Plants may experience heat stress during extended heat waves of 85 degrees Fahrenheit or higher.
Signs of heat stress include sunscald, browning, and wilting.
You can save stressed plants by shading them and keeping the soil hydrated.
When the sun is scalding and the humidity is high, humans and animals aren’t the only ones feeling the heat. When temperatures reach 85 degrees Fahrenheit or higher for extended periods of time, plant growth starts to slow—and they may show visible signs of stress.
Dealing with the heat is tough enough without having to worry about how your favorite rose bush or zucchini plants will fare. But don't worry: Here’s how to spot heat stress in your plants and what you can do to help them beat the heat.
What Is Plant Heat Stress?
Most plants grow best in temperatures that stay between 60 and 85 degrees Fahrenheit. When confronted with long stretches of extreme heat, plants may show signs of heat stress such as scalding, bleaching, drying, and other damage. While heat stress is not a death sentence, it’s important to intervene if you suspect your plants are experiencing it. Keep in mind that some desert plant varieties, like succulents and cacti, are much less likely to undergo heat stress.
Identifying Heat Stress in Your Plants
Our plants can’t tell us when they’re in trouble, so how do you know if your plant is overheating? You can usually spot heat stress through these telltale signs:
Dried-out leaf edges
Leaf cupping and rolling
Premature blossom and fruit drop
Heat cracking in fruits
9 Ways to Protect Plants During a Heat Wave
The best thing you can do to combat plant heat stress is to intervene ASAP, so it’s important to act fast once temperatures rise. If you need help identifying plant heat stress or determining the best course of action for your garden, contact a local gardener to get a professional opinion.
Here are the best ways to protect your plants when the weather is too hot for you or your plants to bear.
Be Mindful of Your Watering Time
The hot afternoon sun will quickly evaporate water from the soil, so it’s best to water your plants before 10 a.m. (This method is also a helpful way to conserve water!) You can opt to water at sunset, though it’s best to check on your plants in the morning and water more if needed.
Watering late in the evening is a no-go, as this may attract ravenous nighttime insects and leave your plants vulnerable to fungi.
Monitor Soil Moisture Levels
Watering is the most important step in preventing (and addressing) heat stress. While sticking to your regular watering regime, pay close attention to the moisture level in the soil around your plants. If you spot cracking or other signs of dried-out soil, give your leafy friends an additional drink to help them beat the heat.
"On the other hand, if the soil still has moisture in the first top two inches, there’s no need to water right away,” says Tara Dudley, owner of Plant Life Designs.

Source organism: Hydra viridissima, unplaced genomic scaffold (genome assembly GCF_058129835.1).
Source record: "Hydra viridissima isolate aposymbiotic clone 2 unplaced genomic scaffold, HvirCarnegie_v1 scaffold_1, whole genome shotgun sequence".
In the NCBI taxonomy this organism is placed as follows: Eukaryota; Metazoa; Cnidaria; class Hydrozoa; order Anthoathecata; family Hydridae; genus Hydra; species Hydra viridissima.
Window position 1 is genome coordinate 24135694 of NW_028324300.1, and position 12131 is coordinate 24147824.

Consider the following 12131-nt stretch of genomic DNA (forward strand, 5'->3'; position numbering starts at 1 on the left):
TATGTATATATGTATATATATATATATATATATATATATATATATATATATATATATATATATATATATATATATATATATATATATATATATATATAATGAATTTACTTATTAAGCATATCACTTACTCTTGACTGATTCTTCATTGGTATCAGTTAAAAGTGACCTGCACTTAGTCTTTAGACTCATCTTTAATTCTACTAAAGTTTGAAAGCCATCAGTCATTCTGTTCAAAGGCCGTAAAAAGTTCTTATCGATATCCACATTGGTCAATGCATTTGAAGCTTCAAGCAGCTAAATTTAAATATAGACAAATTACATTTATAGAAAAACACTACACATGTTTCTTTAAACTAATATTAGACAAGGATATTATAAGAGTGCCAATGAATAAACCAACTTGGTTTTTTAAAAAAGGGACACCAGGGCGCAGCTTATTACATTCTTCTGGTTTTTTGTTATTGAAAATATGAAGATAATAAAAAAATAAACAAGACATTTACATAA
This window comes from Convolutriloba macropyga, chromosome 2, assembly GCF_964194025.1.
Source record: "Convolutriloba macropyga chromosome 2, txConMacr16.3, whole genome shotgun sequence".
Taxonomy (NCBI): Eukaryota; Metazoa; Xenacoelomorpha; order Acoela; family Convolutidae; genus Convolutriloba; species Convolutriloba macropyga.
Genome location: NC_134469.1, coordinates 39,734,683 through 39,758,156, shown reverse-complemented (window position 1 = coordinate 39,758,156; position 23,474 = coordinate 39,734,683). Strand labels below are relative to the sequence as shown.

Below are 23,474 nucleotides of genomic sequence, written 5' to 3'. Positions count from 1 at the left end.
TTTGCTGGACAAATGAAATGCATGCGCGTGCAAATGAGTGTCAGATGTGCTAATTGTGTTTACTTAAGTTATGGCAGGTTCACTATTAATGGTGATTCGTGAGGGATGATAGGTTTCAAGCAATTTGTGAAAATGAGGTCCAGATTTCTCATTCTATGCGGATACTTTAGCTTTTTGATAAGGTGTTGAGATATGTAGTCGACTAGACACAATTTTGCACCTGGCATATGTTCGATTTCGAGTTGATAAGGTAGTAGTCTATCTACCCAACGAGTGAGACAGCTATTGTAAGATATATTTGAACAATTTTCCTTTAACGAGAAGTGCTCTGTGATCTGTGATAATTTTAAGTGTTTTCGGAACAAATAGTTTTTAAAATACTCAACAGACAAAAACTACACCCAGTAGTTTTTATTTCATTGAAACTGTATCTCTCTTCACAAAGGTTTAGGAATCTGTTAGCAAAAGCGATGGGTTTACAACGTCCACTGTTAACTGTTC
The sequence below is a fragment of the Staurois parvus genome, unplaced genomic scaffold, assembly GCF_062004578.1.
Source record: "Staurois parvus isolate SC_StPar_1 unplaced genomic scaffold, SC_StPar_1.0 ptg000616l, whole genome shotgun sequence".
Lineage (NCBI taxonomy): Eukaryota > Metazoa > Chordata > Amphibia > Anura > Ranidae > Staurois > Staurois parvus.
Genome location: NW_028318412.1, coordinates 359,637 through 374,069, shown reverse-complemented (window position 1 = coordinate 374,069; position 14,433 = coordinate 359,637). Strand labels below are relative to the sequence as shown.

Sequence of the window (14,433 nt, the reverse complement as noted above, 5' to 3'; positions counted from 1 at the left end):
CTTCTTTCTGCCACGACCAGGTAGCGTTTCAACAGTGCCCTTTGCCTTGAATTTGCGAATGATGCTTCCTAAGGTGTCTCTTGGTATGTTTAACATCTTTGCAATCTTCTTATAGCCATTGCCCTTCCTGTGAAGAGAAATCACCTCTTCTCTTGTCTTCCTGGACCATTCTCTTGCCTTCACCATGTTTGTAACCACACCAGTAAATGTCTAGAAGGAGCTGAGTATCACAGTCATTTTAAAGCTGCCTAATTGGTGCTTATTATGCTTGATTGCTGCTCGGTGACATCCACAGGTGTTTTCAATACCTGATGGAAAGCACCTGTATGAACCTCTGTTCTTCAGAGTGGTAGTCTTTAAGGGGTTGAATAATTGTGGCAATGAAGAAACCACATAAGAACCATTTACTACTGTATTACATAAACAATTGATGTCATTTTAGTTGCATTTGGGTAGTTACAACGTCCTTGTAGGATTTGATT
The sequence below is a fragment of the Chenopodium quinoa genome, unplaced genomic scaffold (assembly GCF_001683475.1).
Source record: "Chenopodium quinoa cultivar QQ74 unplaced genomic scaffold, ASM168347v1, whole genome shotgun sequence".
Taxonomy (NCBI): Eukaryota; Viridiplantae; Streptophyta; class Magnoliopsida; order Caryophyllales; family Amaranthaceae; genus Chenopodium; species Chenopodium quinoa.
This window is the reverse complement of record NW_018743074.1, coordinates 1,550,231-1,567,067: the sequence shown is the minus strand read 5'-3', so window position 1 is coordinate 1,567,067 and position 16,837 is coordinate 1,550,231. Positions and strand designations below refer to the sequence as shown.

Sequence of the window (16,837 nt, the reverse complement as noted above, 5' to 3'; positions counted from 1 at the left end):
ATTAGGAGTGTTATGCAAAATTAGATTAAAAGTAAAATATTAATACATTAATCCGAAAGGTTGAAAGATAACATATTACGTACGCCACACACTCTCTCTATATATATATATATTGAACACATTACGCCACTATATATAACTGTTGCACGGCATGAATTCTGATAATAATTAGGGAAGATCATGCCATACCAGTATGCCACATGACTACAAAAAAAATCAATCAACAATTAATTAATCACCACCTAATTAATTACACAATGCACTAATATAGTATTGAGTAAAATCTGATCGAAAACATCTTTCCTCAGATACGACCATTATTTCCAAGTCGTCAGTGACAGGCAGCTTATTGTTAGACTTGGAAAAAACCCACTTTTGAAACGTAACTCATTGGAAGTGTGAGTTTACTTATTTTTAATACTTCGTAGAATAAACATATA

Mulch Your Garden
Mulching your garden can be highly beneficial, especially for preventing heat stress. Not only will it help retain moisture in the soil, but it will also provide a protective layer against the scalding heat. As a bonus, it can also help control pesky weeds around your garden.
Choose Heat-Hardy Plant Varieties
If you live in a warm-weather climate and your garden experiences a lot of heat stress during the summer, consider cultivating more heat-resistant varieties. Succulents are a great choice, but they’re not the only option if you enjoy more colorful and leafy plants. "Plants that are native to your area are always a great option as well," Dudley said.
Here are some beautiful, vibrant florals that can stand up to serious heat:
Egyptian Star Flower
Time Your Plantings Right
Cool-season plants such as kale and broccoli are among the most vulnerable to heat stress, so it’s important to maintain a planting calendar and time your plantings right. If you’re planting from seeds, follow the instructions on the packet.
Don’t Wait Too Long to Transplant
If you’re starting a crop of seed babies indoors, the best time to transplant garden plants is usually in the spring—right after the danger of frost passes. If you wait too long to transplant them into the garden, you could end up killing your seedlings, as they’ll be too weak to stand up against the extreme heat.
Avoid Pruning Sun-Damaged Leaves
While they’re not much to look at, those brown, shriveled, or sun-fried leaves have the important job of shading new growths underneath them. Resist pruning away sun-damaged leaves until the heat wave has passed.
Move Potted Plants out of the Sun
Extreme heat is one situation where having a container garden comes in handy. If you spot your potted plants struggling, move them to a shadier spot in your yard until the temperature cools down. You can even bring them inside if you have a spot for the pots near a bright window.
Consider Options for Plant Sun Protection
If the sun is at its worst and you can’t move your plants, you’re not powerless. Bring the shade to your garden with a shade cover, such as a shade cloth, floating row covers, or an umbrella. In a pinch, you can also use a bed sheet or window screen. Place wooden stakes around the area and drape your covering over to give your plants some much-needed shade.
Will Plants Recover From Heat Stress?
If your plants suffer major heat trauma, there’s still a good chance they’ll bounce back. If possible, move the plants into the shade or inside. You’ll only need to keep them there until the extreme heat subsides.
Next, give the plants a deep watering and allow the soil to dry out before giving them another drink. Avoid keeping the soil soaked constantly, as this can lead to root rot (a more severe and life-threatening situation for your plants). You should also skip the fertilizer until the heatwave passes—new growths will be especially sensitive to harsh sunlight.